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Minds, Bodies & Stories

Anne Harrington

     ... historian of science. Specializing in the history of psychiatry, neuroscience and other mind sciences, with a PhD from Oxford, Dr. Harrington is Professor of the History of Science at Harvard, and Visiting Professor at the London School of Economics. She co-directed Harvard’s “Mind, Brain, and Behavior Initiative,” was a consultant for the MacArthur Foundation Research Network on Mind-Body Interactions, and serves on the Board of the Mind & Life Institute.  Her books include The Cure Within: A History of Mind-Body Medicine, Medicine, Mind and the Double Brain, and Reenchanted Science. She co-edits “Biosocieties” and her edited collections include The Dalai Lama at MIT.


Stories are more powerful than most of us can begin to imagine. And we may be on the verge of the long-awaited story with which we can stitch our tattered communities back together in entirely new ways -- it's a mind-body story identified by Anne Harrington, a noted historian of science at Harvard.

Stories knit our bodies to our cultures in ways that have not yet been well explored. Not only do our stories tell us how to behave in the world, Dr. Harrington says, they also tell us how to feel in the world.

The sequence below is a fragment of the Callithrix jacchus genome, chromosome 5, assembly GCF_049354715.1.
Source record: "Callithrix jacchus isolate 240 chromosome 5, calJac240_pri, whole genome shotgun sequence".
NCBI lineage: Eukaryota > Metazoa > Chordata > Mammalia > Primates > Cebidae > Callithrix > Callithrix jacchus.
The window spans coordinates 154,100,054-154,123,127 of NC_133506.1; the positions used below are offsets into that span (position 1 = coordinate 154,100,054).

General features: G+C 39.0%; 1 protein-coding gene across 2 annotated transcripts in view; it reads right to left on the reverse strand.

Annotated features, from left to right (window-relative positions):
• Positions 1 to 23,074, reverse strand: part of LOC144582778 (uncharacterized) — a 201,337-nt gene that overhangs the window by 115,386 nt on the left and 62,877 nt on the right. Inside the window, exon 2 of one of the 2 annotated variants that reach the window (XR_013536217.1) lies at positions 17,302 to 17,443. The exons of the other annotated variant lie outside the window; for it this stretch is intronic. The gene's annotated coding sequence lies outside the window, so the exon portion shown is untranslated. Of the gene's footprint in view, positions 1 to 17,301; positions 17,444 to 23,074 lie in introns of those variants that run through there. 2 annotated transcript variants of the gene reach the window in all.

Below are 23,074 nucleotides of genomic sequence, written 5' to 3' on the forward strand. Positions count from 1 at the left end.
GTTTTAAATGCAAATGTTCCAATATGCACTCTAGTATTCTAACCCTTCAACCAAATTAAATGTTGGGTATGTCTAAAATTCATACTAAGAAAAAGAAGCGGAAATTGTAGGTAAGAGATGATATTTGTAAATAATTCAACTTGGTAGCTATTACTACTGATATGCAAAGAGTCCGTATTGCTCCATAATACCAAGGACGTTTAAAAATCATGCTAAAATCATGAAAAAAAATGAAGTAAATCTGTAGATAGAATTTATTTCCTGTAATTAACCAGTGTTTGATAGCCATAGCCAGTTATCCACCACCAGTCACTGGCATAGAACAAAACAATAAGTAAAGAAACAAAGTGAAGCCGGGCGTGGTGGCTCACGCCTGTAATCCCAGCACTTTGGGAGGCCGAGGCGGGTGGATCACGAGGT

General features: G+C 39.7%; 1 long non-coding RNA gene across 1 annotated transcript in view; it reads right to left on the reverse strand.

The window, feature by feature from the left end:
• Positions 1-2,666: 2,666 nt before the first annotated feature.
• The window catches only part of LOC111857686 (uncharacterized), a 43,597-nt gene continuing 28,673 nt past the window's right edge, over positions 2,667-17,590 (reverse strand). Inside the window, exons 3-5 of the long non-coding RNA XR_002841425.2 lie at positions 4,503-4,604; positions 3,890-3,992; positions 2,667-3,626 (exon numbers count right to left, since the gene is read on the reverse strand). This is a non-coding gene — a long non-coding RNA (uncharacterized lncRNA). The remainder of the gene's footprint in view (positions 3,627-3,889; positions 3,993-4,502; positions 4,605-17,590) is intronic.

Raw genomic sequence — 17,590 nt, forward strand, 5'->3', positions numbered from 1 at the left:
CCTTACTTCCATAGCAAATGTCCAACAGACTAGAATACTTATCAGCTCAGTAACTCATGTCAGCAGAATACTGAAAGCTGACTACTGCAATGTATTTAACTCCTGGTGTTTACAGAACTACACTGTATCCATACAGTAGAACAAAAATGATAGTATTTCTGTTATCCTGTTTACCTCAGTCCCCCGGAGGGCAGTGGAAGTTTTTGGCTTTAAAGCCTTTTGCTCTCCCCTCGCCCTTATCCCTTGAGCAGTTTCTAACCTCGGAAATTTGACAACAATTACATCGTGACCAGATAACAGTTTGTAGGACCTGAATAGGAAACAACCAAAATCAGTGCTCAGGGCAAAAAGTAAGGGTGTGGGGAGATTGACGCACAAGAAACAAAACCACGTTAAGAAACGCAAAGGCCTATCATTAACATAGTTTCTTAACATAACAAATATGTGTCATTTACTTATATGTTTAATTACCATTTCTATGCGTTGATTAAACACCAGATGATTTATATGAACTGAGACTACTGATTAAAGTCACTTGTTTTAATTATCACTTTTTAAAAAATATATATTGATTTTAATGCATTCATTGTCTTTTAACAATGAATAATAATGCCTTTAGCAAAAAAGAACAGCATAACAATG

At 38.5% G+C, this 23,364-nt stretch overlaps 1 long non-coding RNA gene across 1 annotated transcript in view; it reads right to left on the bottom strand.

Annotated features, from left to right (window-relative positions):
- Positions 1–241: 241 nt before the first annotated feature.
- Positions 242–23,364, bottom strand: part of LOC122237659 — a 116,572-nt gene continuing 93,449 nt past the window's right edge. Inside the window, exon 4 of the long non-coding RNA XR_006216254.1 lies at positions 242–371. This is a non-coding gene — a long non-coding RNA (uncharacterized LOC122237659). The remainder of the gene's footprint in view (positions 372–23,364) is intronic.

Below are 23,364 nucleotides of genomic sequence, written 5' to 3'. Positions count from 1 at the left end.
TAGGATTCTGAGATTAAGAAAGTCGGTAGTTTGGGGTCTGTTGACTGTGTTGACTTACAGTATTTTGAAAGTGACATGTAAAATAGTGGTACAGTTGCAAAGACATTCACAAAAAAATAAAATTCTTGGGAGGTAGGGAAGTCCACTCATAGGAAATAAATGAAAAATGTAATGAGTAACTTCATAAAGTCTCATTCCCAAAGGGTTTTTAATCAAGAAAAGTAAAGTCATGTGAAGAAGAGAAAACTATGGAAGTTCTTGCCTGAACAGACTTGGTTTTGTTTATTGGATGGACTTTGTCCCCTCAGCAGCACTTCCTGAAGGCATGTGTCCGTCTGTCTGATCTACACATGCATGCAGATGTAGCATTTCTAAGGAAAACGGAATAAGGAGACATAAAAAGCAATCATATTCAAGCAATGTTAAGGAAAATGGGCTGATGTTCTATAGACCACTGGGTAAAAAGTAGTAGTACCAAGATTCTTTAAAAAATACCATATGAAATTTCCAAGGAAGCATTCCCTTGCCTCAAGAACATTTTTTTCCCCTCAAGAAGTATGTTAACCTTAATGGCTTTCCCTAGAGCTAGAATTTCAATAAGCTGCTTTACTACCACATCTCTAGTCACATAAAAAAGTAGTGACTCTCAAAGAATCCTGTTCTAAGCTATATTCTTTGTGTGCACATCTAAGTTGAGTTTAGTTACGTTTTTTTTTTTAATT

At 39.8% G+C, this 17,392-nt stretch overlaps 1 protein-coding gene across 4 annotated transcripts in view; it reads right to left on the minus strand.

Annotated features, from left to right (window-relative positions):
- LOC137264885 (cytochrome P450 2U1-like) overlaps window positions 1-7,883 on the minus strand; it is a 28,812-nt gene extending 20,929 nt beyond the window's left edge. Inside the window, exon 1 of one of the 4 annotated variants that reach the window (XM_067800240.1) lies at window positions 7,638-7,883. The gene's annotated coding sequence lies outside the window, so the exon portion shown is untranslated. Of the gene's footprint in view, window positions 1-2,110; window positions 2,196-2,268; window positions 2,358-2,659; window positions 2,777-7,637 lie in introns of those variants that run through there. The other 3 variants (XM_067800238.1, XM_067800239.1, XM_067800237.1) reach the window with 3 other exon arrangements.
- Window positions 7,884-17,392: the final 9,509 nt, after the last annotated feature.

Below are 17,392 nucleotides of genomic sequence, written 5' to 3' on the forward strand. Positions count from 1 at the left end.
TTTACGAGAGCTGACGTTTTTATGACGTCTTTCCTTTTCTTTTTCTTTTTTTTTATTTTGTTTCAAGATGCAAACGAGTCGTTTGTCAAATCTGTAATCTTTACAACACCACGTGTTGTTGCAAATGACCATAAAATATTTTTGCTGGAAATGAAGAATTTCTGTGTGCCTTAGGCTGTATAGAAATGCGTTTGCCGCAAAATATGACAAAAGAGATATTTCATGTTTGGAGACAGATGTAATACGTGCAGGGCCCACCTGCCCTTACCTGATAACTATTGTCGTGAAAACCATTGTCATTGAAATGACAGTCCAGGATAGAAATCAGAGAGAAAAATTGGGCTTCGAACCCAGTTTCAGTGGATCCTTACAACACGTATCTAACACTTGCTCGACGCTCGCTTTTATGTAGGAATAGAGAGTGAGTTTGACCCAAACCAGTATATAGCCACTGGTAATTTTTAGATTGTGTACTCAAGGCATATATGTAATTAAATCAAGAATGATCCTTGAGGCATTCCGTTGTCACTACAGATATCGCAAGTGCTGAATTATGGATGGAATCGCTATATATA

We all have a narrative, she says, an implicit narrative framework that drives the kinds of decisions that we make, the kinds of moves that scientists make and patients make when they choose to go to one kind of clinician versus another.

It's as true in mind-body science as in everyday life. In both, you usually can't understand why people do what they do simply be asking them because, Dr. Harrington says -- we all breathe these stories, they're part of the atmosphere, like the weather. And we don't usually know how to articulate them.  But, she says, when you can step back and see how these stories moved through time and how they then settled around us like an atmosphere we inhaled, it all becomes easier to understand.